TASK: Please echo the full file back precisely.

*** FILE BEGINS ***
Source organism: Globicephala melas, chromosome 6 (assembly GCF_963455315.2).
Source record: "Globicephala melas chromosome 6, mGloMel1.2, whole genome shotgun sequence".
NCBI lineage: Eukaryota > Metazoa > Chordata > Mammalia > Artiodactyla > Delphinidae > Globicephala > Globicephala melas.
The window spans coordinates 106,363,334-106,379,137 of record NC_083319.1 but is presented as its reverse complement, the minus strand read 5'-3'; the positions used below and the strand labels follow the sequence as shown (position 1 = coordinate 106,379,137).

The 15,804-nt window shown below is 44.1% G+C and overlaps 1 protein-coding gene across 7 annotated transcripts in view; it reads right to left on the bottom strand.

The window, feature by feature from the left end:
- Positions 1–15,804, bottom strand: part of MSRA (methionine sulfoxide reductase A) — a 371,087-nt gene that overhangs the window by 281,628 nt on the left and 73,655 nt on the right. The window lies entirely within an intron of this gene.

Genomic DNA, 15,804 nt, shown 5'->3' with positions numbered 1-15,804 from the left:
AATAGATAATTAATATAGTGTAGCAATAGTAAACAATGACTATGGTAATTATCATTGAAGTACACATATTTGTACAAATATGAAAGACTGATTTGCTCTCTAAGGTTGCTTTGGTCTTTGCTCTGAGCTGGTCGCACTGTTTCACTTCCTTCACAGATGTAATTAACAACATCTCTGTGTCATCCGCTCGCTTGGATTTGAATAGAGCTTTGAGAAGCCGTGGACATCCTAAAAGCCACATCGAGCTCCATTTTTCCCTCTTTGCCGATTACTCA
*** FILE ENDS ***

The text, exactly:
Source organism: Globicephala melas, chromosome 6 (assembly GCF_963455315.2).
Source record: "Globicephala melas chromosome 6, mGloMel1.2, whole genome shotgun sequence".
NCBI lineage: Eukaryota > Metazoa > Chordata > Mammalia > Artiodactyla > Delphinidae > Globicephala > Globicephala melas.
The window spans coordinates 106,363,334-106,379,137 of record NC_083319.1 but is presented as its reverse complement, the minus strand read 5'-3'; the positions used below and the strand labels follow the sequence as shown (position 1 = coordinate 106,379,137).

The 15,804-nt window shown below is 44.1% G+C and overlaps 1 protein-coding gene across 7 annotated transcripts in view; it reads right to left on the bottom strand.

The window, feature by feature from the left end:
- Positions 1–15,804, bottom strand: part of MSRA (methionine sulfoxide reductase A) — a 371,087-nt gene that overhangs the window by 281,628 nt on the left and 73,655 nt on the right. The window lies entirely within an intron of this gene.

Genomic DNA, 15,804 nt, shown 5'->3' with positions numbered 1-15,804 from the left:
AATAGATAATTAATATAGTGTAGCAATAGTAAACAATGACTATGGTAATTATCATTGAAGTACACATATTTGTACAAATATGAAAGACTGATTTGCTCTCTAAGGTTGCTTTGGTCTTTGCTCTGAGCTGGTCGCACTGTTTCACTTCCTTCACAGATGTAATTAACAACATCTCTGTGTCATCCGCTCGCTTGGATTTGAATAGAGCTTTGAGAAGCCGTGGACATCCTAAAAGCCACATCGAGCTCCATTTTTCCCTCTTTGCCGATTACTCA